The year began with the Prime Minister and a number of retail chief executives announcing the good news about how many jobs will be created by big retailers over the coming year. Sainsbury's, for example, claims that it will create 20,000 new jobs over three years, music to the ears of a Prime Minister desperate to show that the private sector will create the jobs he needs for his economic plans to work.

It was, therefore, interesting to see the industry job figures published last week. The picture it paints is of an industry holding its head above water in challenging economic times. However, one-third of the large retailers surveyed are expecting to reduce jobs in 2011. This is a worrying figure and in stark contrast to the ambitious claims from the supermarkets.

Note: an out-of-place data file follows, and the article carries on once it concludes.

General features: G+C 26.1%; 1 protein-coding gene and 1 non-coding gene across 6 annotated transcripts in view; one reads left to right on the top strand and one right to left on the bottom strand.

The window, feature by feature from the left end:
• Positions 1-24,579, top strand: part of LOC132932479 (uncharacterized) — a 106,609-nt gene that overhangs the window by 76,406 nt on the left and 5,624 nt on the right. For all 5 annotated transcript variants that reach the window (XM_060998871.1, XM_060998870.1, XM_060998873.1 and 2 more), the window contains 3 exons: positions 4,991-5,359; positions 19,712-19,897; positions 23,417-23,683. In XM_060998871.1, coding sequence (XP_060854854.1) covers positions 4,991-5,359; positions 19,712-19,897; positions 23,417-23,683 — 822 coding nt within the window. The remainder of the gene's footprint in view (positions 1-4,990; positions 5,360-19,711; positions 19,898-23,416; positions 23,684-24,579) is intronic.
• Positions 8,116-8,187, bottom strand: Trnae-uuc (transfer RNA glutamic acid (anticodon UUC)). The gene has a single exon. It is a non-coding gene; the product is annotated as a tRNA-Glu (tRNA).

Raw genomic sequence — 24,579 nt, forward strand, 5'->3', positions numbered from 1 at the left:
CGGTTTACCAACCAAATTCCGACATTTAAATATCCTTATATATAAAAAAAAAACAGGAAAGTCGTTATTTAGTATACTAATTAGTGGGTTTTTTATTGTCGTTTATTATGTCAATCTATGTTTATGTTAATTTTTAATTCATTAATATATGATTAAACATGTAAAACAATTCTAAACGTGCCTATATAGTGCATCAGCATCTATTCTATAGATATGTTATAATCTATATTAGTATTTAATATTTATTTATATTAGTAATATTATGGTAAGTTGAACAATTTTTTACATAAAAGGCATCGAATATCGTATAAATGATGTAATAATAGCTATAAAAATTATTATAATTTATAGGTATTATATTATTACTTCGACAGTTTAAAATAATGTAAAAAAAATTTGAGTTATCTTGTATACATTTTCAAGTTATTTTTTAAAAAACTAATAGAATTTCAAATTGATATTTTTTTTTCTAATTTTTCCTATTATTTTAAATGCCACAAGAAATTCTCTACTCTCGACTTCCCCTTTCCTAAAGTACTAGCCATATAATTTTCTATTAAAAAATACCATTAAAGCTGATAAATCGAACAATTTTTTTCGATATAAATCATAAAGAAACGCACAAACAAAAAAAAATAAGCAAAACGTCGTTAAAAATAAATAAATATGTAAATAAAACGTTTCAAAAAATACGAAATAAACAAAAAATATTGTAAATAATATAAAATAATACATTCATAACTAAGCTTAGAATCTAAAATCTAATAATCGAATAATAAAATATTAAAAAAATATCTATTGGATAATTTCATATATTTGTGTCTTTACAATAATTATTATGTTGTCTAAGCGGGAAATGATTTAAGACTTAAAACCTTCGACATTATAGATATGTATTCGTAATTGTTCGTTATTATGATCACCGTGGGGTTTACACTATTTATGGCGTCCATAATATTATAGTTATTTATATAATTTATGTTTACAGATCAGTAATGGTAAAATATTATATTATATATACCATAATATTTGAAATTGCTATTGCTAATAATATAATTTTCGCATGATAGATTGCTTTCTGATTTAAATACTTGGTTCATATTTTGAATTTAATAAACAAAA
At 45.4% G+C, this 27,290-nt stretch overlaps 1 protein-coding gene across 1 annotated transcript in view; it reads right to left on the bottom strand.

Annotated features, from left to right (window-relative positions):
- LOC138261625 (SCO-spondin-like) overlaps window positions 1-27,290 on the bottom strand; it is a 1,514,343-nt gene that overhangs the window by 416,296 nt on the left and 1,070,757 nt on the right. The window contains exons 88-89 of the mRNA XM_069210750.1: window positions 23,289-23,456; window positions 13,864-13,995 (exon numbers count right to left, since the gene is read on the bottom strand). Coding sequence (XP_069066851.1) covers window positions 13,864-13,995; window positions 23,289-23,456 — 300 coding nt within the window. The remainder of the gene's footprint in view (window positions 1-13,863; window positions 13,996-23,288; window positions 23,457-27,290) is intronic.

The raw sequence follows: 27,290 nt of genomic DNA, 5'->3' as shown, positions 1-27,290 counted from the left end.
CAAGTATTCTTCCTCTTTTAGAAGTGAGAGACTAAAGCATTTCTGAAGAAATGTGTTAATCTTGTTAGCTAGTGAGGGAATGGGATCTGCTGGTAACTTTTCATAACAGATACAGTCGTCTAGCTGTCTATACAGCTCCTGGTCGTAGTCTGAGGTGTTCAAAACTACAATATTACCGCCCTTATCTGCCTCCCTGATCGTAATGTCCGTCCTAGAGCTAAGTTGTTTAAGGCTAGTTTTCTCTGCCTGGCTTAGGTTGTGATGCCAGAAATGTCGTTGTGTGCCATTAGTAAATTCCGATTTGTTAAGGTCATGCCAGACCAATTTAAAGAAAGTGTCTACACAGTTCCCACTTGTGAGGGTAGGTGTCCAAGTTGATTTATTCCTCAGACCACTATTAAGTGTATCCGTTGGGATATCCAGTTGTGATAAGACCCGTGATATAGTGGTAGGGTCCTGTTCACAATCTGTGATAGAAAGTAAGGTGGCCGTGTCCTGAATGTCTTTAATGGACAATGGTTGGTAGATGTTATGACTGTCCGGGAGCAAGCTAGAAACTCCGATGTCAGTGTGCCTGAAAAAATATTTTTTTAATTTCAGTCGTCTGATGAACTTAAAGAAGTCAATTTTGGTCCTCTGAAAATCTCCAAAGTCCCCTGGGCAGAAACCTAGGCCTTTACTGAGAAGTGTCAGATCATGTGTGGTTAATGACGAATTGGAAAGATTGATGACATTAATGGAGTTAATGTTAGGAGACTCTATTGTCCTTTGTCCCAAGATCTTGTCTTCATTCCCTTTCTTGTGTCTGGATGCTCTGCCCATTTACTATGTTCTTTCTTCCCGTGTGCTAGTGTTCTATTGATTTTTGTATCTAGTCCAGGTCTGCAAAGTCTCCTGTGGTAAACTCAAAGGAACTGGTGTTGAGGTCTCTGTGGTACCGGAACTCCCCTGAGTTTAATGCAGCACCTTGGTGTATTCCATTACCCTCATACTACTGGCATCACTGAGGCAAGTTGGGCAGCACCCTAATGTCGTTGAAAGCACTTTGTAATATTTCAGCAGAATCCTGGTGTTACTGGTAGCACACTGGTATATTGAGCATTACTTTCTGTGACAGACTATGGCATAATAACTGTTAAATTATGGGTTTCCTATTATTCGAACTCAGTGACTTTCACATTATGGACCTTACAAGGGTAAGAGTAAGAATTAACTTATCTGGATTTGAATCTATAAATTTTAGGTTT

It suggests one of two things: supermarkets' job growth will come in large part at the expense of jobs in other parts of the retail sector; or supermarket job claims are wildly optimistic.

It's probably a combination of the two. Not least because by calling supermarkets 'food' retailers we are obscuring their significant shares in non-food retailing such as clothes, entertainment and electrical goods. Overall, we have to assume that supermarket growth plans are primarily about taking away trade from other retailers and therefore the job story may not be as positive as ministers think.

Of course, a successful retail sector will play a major part of any growth and in putting the economy back on track, and there are things government can do to support the sector as a whole.

As ministers consider the right growth strategy for the sector they must listen to all retailers and accept that there are no shortcuts. Failure to do this could result in a strategy for accelerating supermarket growth at the expense of everyone else.